That’s the question asked by the ABC’s Daniel Ziffer in the segment above.
Ziffer’s accompanying article highlights the problem awaiting the housing market and economy:
‘Extend and pretend’
The good news is that almost half of customers who deferred mortgages intend to revert to normal payments, according to new data from banking analysts at UBS.
An anonymous survey of almost 1,000 people with a mortgage found a further third intend to switch to interest-only payments, meaning they will be “servicing” the loan but will not be reducing the capital amount they owe.
But one-in-five intend to extend the deferral. And it gets worse from there.
“The credit quality of customers intending to ask their bank to extend their deferral is concerning,” the report noted.
“Of these customers we found: 40 per cent overstated their income in their mortgage application; 15 per cent understated other debts; 67 per cent are on [wage subsidy] JobKeeper; 25 per cent are on [unemployment benefit] JobSeeker.”
Both JobSeeker and JobKeeper are about to be trimmed back.
For those on JobSeeker, it means their income will drop from $558 to $408 a week.
The full-time JobKeeper rate falls from $1,500 to $1,200 a fortnight and a part-time rate is being introduced that will halve payments for those working less than 20 hours a week..
That is a big issue, because incomes have already been smashed by the coronavirus crisis and the recession.
Customers who deferred mortgages were already much more likely to have lost income. That means customers who overstated their income on their original application are now in a much worse position than their bank potentially understands.
JobKeeper changes are now set in stone
“An overstatement of income by around 20 per cent would suggest that their income is around 40 per cent lower than the banks had expected since the mortgage had been taken out,” the report warned.
UBS is suggesting a practice called “extend-and-pretend” could be the best option, essentially kicking the problem further down the road and hoping things improve.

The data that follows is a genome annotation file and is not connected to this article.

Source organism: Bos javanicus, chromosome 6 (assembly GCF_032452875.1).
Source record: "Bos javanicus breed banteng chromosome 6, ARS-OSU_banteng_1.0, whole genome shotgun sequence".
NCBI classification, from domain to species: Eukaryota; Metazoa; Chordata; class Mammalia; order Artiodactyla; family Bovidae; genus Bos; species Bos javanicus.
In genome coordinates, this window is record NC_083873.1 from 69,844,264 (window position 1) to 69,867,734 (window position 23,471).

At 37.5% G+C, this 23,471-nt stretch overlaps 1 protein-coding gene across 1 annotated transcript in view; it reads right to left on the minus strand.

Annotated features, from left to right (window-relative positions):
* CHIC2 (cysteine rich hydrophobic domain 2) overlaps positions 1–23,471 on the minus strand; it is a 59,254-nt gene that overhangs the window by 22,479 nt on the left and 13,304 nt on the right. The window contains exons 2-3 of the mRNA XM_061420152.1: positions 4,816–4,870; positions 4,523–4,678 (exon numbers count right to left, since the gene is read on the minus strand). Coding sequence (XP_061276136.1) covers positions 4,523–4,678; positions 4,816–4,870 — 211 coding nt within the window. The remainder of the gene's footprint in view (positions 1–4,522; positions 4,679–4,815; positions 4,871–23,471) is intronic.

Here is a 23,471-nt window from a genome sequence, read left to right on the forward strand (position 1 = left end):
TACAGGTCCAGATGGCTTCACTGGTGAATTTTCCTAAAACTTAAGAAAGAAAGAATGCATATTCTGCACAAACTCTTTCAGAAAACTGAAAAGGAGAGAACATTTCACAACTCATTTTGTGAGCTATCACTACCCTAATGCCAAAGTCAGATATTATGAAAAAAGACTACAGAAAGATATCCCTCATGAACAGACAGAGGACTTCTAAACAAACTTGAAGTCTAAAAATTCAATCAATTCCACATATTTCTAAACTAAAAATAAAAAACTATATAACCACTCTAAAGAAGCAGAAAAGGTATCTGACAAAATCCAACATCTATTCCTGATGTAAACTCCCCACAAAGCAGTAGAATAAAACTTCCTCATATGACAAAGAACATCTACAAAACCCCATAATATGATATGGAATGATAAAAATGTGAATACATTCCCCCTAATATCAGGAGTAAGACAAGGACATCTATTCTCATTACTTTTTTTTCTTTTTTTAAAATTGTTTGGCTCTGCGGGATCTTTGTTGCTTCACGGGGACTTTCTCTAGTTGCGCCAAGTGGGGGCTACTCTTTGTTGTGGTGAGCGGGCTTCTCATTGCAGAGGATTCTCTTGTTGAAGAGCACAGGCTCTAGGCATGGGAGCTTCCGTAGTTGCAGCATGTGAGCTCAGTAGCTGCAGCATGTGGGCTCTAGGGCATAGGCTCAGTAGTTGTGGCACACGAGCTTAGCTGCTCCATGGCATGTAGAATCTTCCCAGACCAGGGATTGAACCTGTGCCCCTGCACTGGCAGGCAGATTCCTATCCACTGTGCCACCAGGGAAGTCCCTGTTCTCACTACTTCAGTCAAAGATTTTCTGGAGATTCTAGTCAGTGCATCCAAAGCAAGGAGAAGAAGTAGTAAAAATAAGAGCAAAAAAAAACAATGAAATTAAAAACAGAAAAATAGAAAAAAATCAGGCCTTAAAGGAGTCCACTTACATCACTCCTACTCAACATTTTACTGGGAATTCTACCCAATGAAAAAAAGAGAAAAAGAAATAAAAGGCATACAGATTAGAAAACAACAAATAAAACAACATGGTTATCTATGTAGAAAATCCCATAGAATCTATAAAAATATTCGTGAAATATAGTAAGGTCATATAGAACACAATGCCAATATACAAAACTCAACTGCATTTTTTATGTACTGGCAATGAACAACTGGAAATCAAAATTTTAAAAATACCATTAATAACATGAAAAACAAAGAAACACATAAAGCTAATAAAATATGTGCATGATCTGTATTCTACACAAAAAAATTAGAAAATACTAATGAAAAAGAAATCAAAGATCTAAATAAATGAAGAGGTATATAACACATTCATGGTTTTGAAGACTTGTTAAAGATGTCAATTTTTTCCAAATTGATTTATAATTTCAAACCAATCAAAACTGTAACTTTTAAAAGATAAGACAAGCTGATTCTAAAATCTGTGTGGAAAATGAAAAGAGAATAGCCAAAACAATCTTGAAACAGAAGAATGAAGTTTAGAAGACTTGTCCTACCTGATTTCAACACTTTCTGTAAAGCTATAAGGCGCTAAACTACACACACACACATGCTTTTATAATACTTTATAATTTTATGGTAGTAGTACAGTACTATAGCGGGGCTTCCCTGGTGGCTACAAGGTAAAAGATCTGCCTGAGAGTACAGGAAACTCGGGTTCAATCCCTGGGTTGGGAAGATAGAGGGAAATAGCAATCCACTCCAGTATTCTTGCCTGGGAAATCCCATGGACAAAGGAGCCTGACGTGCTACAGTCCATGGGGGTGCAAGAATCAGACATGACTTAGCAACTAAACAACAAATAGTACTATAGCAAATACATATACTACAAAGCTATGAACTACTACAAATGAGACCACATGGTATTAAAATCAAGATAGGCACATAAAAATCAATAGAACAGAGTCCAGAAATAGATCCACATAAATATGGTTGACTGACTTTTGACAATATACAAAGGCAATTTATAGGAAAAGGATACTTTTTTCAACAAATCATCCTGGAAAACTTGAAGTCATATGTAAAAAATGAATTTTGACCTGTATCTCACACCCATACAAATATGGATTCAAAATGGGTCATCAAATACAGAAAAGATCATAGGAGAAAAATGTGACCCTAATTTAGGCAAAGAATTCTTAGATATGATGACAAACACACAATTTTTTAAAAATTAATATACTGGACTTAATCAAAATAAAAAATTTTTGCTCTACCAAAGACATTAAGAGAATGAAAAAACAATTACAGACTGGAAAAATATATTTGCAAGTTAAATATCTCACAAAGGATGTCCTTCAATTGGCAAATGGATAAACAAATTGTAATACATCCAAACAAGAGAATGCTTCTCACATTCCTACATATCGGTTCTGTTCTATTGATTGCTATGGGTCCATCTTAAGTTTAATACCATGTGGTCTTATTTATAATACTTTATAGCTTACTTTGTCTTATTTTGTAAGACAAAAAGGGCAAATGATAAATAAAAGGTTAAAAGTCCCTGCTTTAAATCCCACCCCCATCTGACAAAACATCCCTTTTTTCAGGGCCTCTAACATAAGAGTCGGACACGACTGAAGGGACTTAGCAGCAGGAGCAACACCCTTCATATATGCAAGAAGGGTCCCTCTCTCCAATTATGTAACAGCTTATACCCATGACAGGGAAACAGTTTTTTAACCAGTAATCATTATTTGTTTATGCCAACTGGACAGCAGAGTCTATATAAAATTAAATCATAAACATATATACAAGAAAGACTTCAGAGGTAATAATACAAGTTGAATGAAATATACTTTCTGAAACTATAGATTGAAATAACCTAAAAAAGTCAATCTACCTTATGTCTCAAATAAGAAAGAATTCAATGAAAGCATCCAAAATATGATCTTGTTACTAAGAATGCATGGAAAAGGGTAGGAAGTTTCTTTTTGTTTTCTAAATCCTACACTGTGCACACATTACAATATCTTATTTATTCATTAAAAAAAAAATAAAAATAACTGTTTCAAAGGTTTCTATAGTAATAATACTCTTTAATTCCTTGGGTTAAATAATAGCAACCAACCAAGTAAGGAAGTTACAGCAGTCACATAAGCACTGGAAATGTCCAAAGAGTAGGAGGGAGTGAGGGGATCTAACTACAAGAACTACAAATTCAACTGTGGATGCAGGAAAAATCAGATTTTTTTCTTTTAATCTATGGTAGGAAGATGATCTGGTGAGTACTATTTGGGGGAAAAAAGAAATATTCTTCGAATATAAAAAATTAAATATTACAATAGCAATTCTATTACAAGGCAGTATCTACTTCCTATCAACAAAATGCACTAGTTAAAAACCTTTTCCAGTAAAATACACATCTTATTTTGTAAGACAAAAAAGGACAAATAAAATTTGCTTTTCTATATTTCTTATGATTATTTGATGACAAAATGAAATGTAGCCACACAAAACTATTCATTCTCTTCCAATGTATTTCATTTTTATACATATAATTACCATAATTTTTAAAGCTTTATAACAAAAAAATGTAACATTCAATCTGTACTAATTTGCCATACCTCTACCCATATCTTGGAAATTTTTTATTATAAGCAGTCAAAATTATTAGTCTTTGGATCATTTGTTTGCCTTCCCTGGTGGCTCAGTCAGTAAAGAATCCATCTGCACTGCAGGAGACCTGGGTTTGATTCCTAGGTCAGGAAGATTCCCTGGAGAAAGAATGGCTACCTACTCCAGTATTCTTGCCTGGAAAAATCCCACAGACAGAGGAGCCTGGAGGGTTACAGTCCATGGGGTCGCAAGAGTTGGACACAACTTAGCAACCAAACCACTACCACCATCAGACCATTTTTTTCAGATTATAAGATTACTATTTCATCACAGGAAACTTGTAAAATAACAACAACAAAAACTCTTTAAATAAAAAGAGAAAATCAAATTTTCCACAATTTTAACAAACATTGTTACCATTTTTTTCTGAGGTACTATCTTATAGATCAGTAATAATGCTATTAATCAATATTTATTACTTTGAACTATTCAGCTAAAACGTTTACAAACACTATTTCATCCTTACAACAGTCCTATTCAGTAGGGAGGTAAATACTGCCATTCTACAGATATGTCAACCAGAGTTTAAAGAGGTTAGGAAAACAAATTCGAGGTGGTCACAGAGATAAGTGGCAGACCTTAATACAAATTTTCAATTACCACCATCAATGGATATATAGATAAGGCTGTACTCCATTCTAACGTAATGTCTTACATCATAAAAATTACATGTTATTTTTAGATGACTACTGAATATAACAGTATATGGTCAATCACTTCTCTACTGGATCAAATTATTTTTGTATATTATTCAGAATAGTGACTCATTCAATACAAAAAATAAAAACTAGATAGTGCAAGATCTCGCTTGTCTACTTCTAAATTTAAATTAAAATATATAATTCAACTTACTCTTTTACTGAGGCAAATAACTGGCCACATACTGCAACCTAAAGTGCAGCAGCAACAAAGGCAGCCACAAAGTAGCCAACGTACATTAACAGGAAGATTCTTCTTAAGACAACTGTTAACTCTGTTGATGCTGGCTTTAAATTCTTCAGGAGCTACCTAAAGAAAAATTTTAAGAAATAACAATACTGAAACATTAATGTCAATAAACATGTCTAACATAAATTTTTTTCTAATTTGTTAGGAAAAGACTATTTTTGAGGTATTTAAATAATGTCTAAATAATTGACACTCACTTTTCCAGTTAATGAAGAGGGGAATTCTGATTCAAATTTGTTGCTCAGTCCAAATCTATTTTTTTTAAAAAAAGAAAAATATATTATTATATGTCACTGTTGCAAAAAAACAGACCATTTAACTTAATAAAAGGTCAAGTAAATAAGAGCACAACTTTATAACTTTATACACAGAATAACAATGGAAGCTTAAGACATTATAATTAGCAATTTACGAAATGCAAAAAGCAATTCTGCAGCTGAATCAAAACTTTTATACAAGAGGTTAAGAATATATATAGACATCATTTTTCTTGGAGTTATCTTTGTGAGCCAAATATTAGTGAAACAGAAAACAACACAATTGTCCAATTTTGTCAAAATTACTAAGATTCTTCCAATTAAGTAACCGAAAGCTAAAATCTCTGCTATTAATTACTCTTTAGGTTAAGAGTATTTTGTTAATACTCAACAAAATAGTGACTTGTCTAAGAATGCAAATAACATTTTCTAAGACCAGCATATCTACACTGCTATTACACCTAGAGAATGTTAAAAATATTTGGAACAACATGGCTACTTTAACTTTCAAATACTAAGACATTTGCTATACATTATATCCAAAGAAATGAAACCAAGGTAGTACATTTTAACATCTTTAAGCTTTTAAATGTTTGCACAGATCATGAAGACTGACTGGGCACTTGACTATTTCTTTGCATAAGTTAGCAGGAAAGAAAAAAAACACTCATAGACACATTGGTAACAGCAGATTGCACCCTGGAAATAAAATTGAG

It is urging banks to do “significant due diligence” before extending deferrals or moving people to interest-only loans.
That is because many borrowers are “likely to be under more stress than the banks perceive” and many “should be considered delinquent, in our view.”
Here’s the actual UBS report:
‘Factually inaccurate’ mortgagors – higher credit risk now being seen
We found the credit quality of the home buyers (‘front book’) in the survey is weaker than data shown by both the banks and APRA (‘back-book’). This is in-line with expectations as home buyers (survey excludes refi) are more likely to be younger and more highly leveraged than the book as a whole. Once again, we found 37% of the sample stated their mortgage application was not “completely factual and accurate”, a level consistent with the previous five vintages. Of more concern, the credit quality of customers who misstated their mortgage were significantly weaker than truthful customers. We found that factually inaccurate mortgagors: (1) have seen household income fall an average of 13%; (2) 36% have deferred repayments; (3) 66% have a household member on JobKeeper/JobSeeker; (4) 71% withdrew Superannuation.
What do deferred mortgagors intend to do? How stressed are they?
As the bulk of mortgagors approach the end of their six month deferral period, we found: 47% of deferred mortgagors intend to revert to normal payments; 32% intend to switch to Interest Only (IO); 21% intend to ask to extend deferral. However, the credit quality of customers intending to ask their bank to extend their deferral is concerning. Of these customers we found: (1) 40% overstated their income in their mortgage application (by 21% on average); (2) 15% understated other debts; (3) 67% are on JobKeeper; (4) 25% are on JobSeeker; (5) They have seen their income fall 19% since COVID on average (in addition to the amount they overstated). Unfortunately, we found the financial position of those asking to move to IO is only marginally better.
“Extend-and-pretend” may not be the best option
The 2020 survey illustrates factually inaccurate mortgages are materially higher credit risk. APRA has stated mortgage deferrals should only be extended on a case-by-case basis. We believe the banks need to undertake significant due diligence before extending deferrals or moving deferred customers to IO, as a large number of these borrowers are likely to be under more stress than the banks perceive. Many of these customers should be considered delinquent, in our view. Given this stress, a recovery in employment and house prices is critical to the banks’ performance.
According to APRA’s latest mortgage deferral data, there were 393,467 mortgages were deferred as at 31 August, accounting for 7% of total mortgage facilities.
Thus, if UBS’ estimates are correct and one-in-five intend to extend the deferral, then that’s around 80,000 mortgage borrowers that are struggling financially.
If a significant number of these borrowers are eventually forced to sell, then this could place significant downward pressure on property values.